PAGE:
An agreement was signed in Bonn, West Germany on Wednesday (24 March) under which 125,000 ethnic Germans in Poland will be allowed to leave during the next four years.
GV Exterior Foreign Ministry building
SV Interior Polish Ambassador Pialkowsky and Foreign Minister Mr Genscher sit and sign agreement (2 shots)
SV Mr Genscher and Mr Pialkowsky shake hands and exchange agreements (2 shots)
Initials RH/1912 RH/JB/JB/1922
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Background: An agreement was signed in Bonn, West Germany on Wednesday (24 March) under which 125,000 ethnic Germans in Poland will be allowed to leave during the next four years.
The agreement was signed by the West German Foreign Minister, Hans-Dietrich Genscher, and the Polish ambassador to West Germany, Waclaw Pialkowsky.
In return, West Germany will grant Poland a financial loan of 1,000 million marks. (200 million Sterling).
The Germans concerned found themselves in Poland when the borders were redrawn after the second world war.
The two countries first discussed the subject in 1970 when another bi-lateral treaty was signed. The present agreement was negotiated in Helsinki by the West German Chancellor, Helmut Schmidt, and Poland's Communist Party Leader, Edward Gierek. The two men were meeting at the European Conference on Security and Co-operation, in 1975.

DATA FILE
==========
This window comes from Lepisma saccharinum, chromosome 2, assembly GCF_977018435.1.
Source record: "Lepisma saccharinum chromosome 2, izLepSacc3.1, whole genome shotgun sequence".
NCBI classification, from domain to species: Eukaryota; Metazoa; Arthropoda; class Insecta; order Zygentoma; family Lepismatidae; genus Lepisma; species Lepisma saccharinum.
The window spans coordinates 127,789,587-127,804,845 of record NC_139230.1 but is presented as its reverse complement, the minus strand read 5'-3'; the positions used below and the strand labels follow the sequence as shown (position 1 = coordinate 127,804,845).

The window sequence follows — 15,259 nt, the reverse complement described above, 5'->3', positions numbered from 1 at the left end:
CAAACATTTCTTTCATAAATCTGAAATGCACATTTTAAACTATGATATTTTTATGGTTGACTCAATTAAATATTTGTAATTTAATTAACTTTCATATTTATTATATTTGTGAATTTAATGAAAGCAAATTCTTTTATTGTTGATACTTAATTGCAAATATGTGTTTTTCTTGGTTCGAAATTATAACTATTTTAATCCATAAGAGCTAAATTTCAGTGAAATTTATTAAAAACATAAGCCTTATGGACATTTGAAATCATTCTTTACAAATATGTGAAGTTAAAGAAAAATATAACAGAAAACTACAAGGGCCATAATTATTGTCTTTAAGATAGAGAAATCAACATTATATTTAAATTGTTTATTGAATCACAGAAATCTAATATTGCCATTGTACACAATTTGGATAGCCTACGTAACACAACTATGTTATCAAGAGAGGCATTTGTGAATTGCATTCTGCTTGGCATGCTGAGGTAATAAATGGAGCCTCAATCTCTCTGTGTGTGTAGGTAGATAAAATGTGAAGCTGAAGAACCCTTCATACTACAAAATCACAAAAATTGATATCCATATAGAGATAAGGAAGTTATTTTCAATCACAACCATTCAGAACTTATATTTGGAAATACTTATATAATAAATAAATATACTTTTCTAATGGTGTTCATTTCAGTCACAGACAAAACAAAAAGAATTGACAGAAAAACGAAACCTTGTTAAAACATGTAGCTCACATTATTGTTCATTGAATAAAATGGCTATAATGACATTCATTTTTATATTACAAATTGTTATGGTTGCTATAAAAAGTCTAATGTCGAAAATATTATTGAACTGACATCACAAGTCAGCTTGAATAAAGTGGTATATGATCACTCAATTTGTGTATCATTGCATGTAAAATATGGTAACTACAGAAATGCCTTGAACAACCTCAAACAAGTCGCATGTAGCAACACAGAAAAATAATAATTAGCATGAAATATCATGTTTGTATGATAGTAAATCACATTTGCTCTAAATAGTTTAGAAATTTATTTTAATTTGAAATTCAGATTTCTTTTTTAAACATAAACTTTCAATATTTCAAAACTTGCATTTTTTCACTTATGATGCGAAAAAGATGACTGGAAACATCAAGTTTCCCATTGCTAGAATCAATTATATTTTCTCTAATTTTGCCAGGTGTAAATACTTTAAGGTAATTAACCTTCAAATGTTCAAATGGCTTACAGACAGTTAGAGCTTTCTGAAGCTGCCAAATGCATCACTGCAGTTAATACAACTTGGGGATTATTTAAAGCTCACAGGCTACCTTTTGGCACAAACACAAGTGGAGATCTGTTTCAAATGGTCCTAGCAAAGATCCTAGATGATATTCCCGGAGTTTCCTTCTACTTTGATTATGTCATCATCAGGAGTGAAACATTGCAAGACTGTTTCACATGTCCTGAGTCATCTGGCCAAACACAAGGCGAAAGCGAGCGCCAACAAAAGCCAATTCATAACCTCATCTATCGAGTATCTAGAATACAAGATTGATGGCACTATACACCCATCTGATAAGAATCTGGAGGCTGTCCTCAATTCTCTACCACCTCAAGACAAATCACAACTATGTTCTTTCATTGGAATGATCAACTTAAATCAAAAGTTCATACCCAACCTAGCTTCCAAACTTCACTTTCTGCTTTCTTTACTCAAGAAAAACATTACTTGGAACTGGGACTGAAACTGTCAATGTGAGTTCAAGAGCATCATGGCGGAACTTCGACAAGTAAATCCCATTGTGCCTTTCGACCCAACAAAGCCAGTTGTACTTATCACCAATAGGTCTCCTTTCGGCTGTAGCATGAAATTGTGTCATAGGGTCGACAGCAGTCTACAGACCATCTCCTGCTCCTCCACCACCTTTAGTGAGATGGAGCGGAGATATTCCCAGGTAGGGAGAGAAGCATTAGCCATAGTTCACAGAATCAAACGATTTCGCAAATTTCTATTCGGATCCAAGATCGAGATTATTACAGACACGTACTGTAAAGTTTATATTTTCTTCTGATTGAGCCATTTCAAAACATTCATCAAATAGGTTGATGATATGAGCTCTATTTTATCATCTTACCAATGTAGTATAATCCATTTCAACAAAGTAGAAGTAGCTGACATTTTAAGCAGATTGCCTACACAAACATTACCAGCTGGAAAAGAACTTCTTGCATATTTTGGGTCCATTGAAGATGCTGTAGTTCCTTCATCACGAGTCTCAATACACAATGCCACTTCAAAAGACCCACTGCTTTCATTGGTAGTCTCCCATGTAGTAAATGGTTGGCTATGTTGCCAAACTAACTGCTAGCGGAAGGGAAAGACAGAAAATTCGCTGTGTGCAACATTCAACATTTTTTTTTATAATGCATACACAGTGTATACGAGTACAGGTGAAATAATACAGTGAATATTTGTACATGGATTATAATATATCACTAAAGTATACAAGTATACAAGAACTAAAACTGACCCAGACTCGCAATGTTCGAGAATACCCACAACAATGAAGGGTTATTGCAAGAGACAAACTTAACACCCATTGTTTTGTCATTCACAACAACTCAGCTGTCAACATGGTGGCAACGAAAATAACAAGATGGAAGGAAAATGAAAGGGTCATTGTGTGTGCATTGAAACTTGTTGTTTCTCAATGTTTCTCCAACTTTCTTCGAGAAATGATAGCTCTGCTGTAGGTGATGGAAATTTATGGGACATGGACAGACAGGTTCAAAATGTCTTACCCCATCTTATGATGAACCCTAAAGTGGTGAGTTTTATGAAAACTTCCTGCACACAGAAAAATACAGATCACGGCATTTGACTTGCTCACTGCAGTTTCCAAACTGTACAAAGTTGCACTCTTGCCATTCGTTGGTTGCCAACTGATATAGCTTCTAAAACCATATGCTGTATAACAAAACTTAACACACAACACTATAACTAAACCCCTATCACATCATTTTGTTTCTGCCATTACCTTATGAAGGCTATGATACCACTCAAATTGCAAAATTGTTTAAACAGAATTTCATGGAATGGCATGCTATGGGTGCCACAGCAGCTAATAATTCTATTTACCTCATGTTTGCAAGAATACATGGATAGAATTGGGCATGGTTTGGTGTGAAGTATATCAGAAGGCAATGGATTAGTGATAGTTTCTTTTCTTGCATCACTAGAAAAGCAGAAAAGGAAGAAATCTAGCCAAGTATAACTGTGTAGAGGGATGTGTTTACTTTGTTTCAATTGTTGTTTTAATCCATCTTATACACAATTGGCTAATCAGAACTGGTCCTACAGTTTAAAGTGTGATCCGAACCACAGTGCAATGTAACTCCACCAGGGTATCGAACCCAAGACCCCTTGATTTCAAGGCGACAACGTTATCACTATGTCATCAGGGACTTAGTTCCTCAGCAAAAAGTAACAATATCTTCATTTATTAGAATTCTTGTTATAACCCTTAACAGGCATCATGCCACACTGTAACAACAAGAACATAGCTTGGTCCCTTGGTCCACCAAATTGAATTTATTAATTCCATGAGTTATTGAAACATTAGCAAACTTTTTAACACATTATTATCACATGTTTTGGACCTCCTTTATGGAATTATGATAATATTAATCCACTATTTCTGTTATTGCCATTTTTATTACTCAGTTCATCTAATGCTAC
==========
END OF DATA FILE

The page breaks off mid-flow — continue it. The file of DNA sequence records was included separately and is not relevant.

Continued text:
The West German parliament ratified the treaty early in March and the Polish Council of State did so a few days later.
Thousands of Germans have arrived in a transit camp in west Germany already. They will be housed in the camp temporarily , until they can be resettled.
At Wednesday's meeting Herr Genscher announced that the Polish Foreign Minister, Stefan Olszowski, will pay a four-day visit to West Germany from 6 April to discuss further relations between the two countries.
SYNOPSIS: The Foreign Ministry in Bonn, West Germany, where the West German foreign Minister, Hans-Dietrich Genscher, signed an agreement with the Polish Ambassador, Waclaw Pialkowsky on Wednesday. Under the agreement, 125,000 ethnic Germans will be able to leave Poland during the next four years. In return, West Germany will grant a financial loan to Poland of 200 million Sterling. The Germans found themselves in Poland when the borders were redrawn after the second world war.
Thousands of Germans are already in a transit camp in West Germany where they will be housed until they're resettled. Further bilateral discussions will be held in April.